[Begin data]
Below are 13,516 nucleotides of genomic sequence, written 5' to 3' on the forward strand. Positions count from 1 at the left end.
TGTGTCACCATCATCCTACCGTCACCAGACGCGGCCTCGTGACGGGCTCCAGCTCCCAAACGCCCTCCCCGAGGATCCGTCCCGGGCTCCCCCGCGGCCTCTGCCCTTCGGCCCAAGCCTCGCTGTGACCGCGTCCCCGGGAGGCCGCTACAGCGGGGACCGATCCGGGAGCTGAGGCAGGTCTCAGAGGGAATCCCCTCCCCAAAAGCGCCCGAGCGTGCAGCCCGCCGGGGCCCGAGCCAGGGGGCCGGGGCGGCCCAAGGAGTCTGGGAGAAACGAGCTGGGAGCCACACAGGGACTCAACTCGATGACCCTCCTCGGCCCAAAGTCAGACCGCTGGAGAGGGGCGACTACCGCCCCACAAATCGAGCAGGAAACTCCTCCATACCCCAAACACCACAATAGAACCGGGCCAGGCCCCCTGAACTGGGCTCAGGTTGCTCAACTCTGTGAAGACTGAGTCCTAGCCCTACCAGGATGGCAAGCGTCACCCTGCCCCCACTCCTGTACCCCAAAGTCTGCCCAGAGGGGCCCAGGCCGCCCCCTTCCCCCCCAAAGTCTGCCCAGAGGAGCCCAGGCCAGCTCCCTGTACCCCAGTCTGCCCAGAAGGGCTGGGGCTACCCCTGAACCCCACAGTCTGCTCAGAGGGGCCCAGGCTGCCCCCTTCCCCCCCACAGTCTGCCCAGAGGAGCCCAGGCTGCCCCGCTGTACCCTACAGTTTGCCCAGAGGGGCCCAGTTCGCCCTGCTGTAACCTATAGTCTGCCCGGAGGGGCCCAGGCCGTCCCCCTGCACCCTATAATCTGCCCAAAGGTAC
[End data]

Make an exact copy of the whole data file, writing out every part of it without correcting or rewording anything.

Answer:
Below are 13,516 nucleotides of genomic sequence, written 5' to 3' on the forward strand. Positions count from 1 at the left end.
TGTGTCACCATCATCCTACCGTCACCAGACGCGGCCTCGTGACGGGCTCCAGCTCCCAAACGCCCTCCCCGAGGATCCGTCCCGGGCTCCCCCGCGGCCTCTGCCCTTCGGCCCAAGCCTCGCTGTGACCGCGTCCCCGGGAGGCCGCTACAGCGGGGACCGATCCGGGAGCTGAGGCAGGTCTCAGAGGGAATCCCCTCCCCAAAAGCGCCCGAGCGTGCAGCCCGCCGGGGCCCGAGCCAGGGGGCCGGGGCGGCCCAAGGAGTCTGGGAGAAACGAGCTGGGAGCCACACAGGGACTCAACTCGATGACCCTCCTCGGCCCAAAGTCAGACCGCTGGAGAGGGGCGACTACCGCCCCACAAATCGAGCAGGAAACTCCTCCATACCCCAAACACCACAATAGAACCGGGCCAGGCCCCCTGAACTGGGCTCAGGTTGCTCAACTCTGTGAAGACTGAGTCCTAGCCCTACCAGGATGGCAAGCGTCACCCTGCCCCCACTCCTGTACCCCAAAGTCTGCCCAGAGGGGCCCAGGCCGCCCCCTTCCCCCCCAAAGTCTGCCCAGAGGAGCCCAGGCCAGCTCCCTGTACCCCAGTCTGCCCAGAAGGGCTGGGGCTACCCCTGAACCCCACAGTCTGCTCAGAGGGGCCCAGGCTGCCCCCTTCCCCCCCACAGTCTGCCCAGAGGAGCCCAGGCTGCCCCGCTGTACCCTACAGTTTGCCCAGAGGGGCCCAGTTCGCCCTGCTGTAACCTATAGTCTGCCCGGAGGGGCCCAGGCCGTCCCCCTGCACCCTATAATCTGCCCAAAGGTAC